She added: “There are procedures that you can put in place on the booking platform to discourage this such as requiring credit card details when booking.

“As a small business, we considered this and I am sure it would reduce no shows but we don’t have the luxury of being full across every service so we decided that the fewer barriers we put in front of people to discourage booking, the better.

“There is no way of knowing how many wouldn’t bother to complete the booking and instead go to a competitor if credit cards were required.

“I wouldn’t name and shame as I don’t think it achieves anything. I know respect is a two-way thing and there is no excuse for not picking up the telephone and cancelling an unwanted table, but to then go online and name people publicly, is confrontational and wouldn’t be the image I would want to foster to all the perfectly respectful diners that come to our pub and book tables.”

Errington added that revealing the names of no shows could lead to repercussions. She outlined how the pub deals with no shows.

Vindictive diners

“Naming and shaming isn’t going to resolve the problem. It could easily provoke further grief as vindictive diners can easily place a further booking under a pseudonym, many people don’t book under their own name anyway, especially those making multiple bookings,” she said.

“If we have a booking that doesn't show, our policy is always to phone and speak to them, usually on the premise of wanting to make sure that we hadn’t made the booking on the wrong date.

“As a good percentage don’t answer the call, we use a facility on our booking system to note and block these users. Those that do, we explain the impact of the table sitting empty, that we could have filled had they called and let us know.

“The majority of people have no idea about the workings of a restaurant and, of course, a good restaurant will make the whole process seem effortless, despite what is going on behind the scenes.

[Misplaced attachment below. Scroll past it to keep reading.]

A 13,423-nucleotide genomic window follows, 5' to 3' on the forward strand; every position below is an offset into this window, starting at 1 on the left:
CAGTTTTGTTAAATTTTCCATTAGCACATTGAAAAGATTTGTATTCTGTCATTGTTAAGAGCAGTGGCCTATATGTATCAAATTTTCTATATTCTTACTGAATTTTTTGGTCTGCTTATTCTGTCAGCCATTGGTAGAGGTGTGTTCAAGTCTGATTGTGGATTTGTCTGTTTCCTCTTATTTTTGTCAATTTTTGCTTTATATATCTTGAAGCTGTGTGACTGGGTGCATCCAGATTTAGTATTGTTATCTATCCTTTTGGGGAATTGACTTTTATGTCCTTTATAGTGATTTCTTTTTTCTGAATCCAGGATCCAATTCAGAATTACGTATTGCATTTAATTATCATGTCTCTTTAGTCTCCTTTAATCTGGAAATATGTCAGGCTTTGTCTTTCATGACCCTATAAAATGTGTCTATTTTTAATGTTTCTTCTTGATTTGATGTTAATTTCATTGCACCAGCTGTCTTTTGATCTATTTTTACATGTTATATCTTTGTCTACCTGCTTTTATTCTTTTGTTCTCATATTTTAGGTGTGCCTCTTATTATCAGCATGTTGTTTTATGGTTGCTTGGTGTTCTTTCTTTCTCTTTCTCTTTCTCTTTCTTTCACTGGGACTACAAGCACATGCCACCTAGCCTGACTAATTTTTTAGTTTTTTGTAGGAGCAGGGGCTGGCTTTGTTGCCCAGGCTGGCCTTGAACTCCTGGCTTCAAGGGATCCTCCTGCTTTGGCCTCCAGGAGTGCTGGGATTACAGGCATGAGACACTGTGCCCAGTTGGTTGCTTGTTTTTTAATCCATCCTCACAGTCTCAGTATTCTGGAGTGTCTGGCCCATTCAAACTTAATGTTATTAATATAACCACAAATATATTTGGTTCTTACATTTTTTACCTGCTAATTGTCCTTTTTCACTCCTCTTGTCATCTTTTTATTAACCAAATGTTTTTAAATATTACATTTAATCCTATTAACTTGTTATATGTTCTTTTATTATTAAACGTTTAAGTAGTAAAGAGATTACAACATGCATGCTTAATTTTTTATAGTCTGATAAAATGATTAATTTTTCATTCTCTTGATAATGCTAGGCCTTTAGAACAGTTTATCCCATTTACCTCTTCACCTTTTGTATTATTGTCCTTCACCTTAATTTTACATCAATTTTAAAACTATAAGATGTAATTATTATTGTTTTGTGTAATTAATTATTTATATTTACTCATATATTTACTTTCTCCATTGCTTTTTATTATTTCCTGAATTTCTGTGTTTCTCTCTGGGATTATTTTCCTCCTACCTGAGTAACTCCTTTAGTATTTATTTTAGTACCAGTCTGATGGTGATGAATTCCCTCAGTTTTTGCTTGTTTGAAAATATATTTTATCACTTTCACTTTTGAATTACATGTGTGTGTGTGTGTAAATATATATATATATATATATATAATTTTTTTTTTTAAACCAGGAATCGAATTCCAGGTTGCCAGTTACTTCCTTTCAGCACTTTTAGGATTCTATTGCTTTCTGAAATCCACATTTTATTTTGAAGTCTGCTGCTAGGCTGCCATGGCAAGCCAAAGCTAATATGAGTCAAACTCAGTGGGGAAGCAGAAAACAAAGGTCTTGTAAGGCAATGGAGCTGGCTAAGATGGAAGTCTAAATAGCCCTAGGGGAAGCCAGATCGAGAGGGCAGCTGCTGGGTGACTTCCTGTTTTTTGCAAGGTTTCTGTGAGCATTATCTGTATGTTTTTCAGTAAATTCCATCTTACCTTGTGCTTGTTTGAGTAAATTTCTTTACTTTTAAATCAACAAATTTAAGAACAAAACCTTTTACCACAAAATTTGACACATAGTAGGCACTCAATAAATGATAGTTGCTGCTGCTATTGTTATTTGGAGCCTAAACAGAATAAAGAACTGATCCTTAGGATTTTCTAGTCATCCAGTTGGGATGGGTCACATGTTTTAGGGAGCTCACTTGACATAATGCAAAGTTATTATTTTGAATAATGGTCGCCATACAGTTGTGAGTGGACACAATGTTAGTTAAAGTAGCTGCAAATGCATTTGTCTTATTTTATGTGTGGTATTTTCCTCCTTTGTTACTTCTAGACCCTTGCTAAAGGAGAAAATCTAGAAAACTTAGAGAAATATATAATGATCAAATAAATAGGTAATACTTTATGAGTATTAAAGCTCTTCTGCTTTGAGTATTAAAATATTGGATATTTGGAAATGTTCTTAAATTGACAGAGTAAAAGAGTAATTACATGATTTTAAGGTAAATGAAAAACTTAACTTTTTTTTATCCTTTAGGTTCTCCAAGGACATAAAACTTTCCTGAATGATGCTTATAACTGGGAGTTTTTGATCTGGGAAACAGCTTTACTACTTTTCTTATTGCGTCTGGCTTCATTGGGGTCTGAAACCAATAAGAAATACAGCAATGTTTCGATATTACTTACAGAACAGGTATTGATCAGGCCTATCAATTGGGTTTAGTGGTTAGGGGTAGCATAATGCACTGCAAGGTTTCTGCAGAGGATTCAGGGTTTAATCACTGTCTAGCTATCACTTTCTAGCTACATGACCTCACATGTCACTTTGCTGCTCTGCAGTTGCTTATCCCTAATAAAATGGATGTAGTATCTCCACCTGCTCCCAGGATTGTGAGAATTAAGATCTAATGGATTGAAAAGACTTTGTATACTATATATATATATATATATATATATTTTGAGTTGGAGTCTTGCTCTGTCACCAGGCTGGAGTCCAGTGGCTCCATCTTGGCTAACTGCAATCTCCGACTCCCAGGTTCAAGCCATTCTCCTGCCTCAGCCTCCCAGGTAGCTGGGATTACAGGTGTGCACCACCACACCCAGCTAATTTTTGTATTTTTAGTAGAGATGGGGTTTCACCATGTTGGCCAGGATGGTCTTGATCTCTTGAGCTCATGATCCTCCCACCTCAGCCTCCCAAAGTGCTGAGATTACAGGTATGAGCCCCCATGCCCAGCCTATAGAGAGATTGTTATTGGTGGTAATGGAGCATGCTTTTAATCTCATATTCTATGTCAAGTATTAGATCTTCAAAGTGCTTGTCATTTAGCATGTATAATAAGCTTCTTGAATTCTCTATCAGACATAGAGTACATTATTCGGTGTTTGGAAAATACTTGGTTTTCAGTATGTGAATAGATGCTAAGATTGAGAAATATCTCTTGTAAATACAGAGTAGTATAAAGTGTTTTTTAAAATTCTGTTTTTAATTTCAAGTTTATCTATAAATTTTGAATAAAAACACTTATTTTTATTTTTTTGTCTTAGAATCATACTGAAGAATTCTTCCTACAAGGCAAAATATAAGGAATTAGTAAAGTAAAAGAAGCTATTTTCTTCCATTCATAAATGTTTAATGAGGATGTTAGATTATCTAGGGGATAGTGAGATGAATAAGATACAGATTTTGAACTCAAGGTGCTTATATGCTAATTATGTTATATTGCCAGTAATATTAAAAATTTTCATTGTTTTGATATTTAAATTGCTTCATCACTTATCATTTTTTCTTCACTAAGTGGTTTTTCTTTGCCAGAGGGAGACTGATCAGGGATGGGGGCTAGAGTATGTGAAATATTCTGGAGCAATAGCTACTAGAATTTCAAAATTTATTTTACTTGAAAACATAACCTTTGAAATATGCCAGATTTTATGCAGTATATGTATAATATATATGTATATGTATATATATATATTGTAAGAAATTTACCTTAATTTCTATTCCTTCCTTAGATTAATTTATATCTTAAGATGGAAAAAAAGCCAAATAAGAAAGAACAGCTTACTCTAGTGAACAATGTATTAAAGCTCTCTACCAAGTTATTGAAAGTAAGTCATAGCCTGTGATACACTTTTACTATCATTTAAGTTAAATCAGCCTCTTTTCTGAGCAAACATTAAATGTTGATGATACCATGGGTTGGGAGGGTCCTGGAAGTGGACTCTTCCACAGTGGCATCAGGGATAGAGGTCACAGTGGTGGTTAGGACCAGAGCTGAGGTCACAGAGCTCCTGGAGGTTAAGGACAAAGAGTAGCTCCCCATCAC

“Therefore, I have to believe that most no shows haven’t thought through or realised the repercussions of making multiple bookings.”

Education is the key, Errington highlighted the importance of informing customers the detrimental impact not turning up can have.

She said: “The way forward is to try and educate people responsibly while maintaining some sort of mutual respect if possible.

“Of course, every individual restaurant is unique and what is right for us, as a rural pub, may be completely different than to a small town centre restaurant with fewer seats that could potentially, be full most nights.”

While taking deposits isn’t the route the Rat goes down, this is something the Parkers Arms in Newton-in-Bowland, Lancashire, does.

Chef-patron Stosie Madi said: “We take deposits and tell them in the week leading up to the event, this deposit is non-refundable, meaning they have a week to cancel.

“We call all our bookings and confirm with them. We also try and take the remaining balance of the booking for ‘special occasion’ days like Valentine’s Day, Easter, etc.

“But this doesn’t take away from the issue. People will pay a deposit and still not show up, even though they know it is non-refundable.”

Madi outlined how she thinks the trade should tackle this problem. She said: “Businesses have to stand up and take calculated measures on how to survive.

“If that means taking full payments in advance on certain ‘special’ days, and having to have strict terms and conditions for those who don’t turn up, then so be it.

“It is high time restaurants stood together and developed a system that we all do so no one gets ostracised from it.

“If it becomes the norm, no one will think it is odd – and there is strength in numbers.”